Very often as I mull over an idea for a post someone beats me to the punch. I have on occassion used the lemonade stand as a way to teach an economic concept to my children. I was thinking about doing a whole series of posts called The Lemonade Stand Chronicles. I even asked my youngest daughter to draw a picture of a lemonade stand for the graphic for the series. Well, while I procrastinated, an interesting lemonade stand story was posted as a comment over on Vox Popoli by a Tom. So I thought I would repost it here (heavily edited by me).
Barry, Larry, and Li’l Timmy Run a Lemonade Stand
Larry and Li’l Timmy had lived in the neighborhood for their whole lives. One day, a new kid moved in across the street from them. He was different, but cool. His name was Barry.
“Uh, hi, my name is Barry. Um, do you want to be friends?” asked Barry the first time he came over.
“Sure!” said Timmy and Larry. “What are you into?"
“I like organizing kids in my community to do, um, nothing, mostly,” smiled Barry.
"Sounds like fun, Barry, we have never done anything ourselves but we do enjoy telling others how to do stuff," replied the two boys.
Barry, Larry, and Li’l Timmy became fast friends. They took over a lemonade stand from some of the older kids in the neighborhood who had listened to Li'l Timmy's older brother and ran it into the ground. It hadn’t been doing so well the last few summers, and the older kids had just given away a bunch of the supplies for free to some other kids down the street.
But, Barry was sure they could “right the ship.”
Only a few days later, Barry and Larry were sitting behind the stand looking sad. On the table sat a pitcher of unsold lemonade. It wouldn’t be so bad, except they’d borrowed the money for the supplies from Hu Jintao down the street and he was sounding like he actually wanted to be paid back.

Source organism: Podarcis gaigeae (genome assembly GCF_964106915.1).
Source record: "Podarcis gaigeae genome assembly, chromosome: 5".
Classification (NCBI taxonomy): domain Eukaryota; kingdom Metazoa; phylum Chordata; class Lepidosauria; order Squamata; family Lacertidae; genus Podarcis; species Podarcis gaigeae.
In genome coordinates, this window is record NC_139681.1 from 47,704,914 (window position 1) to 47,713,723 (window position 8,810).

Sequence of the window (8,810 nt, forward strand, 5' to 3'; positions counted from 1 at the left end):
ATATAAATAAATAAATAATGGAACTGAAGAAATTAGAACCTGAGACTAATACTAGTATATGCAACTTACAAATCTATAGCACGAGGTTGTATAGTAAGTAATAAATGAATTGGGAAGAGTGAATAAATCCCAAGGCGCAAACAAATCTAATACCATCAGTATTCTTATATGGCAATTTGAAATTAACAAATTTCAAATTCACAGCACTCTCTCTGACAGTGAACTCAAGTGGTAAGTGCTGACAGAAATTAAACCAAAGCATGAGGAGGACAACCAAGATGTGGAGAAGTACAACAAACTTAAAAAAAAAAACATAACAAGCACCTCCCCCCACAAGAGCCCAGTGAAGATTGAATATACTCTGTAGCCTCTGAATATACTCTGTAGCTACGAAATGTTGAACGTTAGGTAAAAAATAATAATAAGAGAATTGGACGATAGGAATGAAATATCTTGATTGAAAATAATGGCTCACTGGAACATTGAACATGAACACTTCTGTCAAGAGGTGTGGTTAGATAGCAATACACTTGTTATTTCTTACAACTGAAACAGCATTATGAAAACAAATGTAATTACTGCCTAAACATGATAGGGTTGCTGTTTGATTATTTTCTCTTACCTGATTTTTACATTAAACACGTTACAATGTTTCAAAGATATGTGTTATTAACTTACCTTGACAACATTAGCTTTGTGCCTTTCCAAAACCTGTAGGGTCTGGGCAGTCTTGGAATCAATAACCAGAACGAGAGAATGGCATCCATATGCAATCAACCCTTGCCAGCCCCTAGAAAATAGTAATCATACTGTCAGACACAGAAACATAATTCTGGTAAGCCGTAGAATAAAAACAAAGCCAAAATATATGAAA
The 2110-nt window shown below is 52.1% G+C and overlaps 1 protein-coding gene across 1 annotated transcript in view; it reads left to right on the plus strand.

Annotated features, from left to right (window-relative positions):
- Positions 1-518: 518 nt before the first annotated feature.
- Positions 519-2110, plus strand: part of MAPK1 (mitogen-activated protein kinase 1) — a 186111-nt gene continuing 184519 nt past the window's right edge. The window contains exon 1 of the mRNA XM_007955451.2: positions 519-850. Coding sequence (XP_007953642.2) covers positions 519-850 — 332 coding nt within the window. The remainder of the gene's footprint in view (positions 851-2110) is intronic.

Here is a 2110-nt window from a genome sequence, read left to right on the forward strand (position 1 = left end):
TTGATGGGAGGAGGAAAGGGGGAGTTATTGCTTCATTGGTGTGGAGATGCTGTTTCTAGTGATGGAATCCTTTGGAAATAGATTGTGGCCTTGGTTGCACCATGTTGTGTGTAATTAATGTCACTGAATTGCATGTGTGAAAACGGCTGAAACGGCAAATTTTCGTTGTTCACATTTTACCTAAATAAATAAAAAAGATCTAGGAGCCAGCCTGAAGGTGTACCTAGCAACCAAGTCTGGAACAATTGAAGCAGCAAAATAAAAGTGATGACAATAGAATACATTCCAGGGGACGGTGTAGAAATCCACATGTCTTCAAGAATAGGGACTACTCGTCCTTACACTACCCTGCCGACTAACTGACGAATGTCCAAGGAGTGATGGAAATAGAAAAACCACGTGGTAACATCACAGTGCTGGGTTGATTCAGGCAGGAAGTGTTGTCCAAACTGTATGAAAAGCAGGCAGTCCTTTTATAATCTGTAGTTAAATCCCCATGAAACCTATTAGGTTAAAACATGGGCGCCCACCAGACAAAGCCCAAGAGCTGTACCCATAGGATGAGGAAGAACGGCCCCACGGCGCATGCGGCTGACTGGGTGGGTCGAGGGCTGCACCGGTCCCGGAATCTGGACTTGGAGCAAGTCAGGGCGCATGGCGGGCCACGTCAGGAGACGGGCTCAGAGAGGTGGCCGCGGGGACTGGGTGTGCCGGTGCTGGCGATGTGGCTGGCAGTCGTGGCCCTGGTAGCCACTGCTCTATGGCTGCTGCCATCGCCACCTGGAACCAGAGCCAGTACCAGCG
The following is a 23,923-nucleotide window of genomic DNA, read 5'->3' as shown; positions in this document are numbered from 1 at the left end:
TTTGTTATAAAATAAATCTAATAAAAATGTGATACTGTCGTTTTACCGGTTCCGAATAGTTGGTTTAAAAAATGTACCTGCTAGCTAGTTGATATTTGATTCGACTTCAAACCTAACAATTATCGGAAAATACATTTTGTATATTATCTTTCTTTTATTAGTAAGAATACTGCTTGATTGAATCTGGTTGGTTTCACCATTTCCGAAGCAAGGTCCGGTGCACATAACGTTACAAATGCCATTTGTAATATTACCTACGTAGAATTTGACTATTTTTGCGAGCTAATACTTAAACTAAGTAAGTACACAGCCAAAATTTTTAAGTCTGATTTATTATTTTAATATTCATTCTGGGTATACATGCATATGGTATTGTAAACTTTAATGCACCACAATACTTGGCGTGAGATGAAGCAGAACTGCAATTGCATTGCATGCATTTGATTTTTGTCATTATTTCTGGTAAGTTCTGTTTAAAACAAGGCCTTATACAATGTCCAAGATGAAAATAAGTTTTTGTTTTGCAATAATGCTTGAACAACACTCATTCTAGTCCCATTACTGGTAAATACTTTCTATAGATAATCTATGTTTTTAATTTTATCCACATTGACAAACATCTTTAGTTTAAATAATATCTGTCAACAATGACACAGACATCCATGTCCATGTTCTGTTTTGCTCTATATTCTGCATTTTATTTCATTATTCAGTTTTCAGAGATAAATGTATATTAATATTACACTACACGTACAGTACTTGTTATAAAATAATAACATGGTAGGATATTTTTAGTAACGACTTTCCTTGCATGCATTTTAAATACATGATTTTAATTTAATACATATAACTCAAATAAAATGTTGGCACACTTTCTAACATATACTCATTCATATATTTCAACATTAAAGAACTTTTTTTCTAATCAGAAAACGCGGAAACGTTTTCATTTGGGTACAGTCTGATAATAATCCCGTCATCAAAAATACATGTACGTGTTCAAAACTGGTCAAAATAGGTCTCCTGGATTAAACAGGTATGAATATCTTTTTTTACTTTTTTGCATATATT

Paula Kruggers came skipping along the sidewalk. She looked at their long faces. “What’s wrong guys? Why are you sad, Barry? Can I do anything to help?” Paula had a crush on Barry even though she told everybody she didn’t like boys.
“I don’t know, Paula. Ummm, uh, we aren’t selling any, uh, lemonade from our lemonade stand. I hear you’re smart, didn’t you get some, uh, award at school?” Barry looked at Paula hopefully.
Paula snorted a nervous laugh and pushed her glasses back up her nose. “Yeah, they gave me a medal for being smart! You know what you guys should do? You should buy more lemons right now. Or maybe some more sugar. Or a new table or sign. It doesn’t really matter what you buy, but you should just buy, buy, buy!”
Paula kicked into a serious snorter of a laugh at this point.
“Why should we do that?” asked Li’l Timmy with the puzzled look that never seemed far from his face.
"Its simple, silly!" squealed Paula as she got really excited (she liked the way Barry was smiling).
“If you spend more money, it will make everybody feel better. If they feel better, they’ll want to buy your lemonade! Besides, look at the REAL world. The more you spend, the more stuff you have!”
“Let's do it!” shouted Barry, Larry, and Li’l Timmy together.
“Lets go get some money from our kid brothers and sisters! They’ve got fat piggy banks!” Barry was really excited now.
Li’l Timmy brightened up, “My mom leaves her purse sitting out sometimes. I bet she’s got a bunch of money in there! And my mom is expecting and my parents have set aside a college fund for him. We could take that money too.”
“Yeah, let’s spend a bunch of money!” agreed Larry.
“You know Paula,” said Larry, “I wasn’t sure girls really could be smart, but you showed me! You can do math with the best of them!”
The three boys ran off to replenish their resources none to soon for Paula. She had been worried they might smell something soon. She had gotten so excited when Barry was shouting, she’d wet her pants.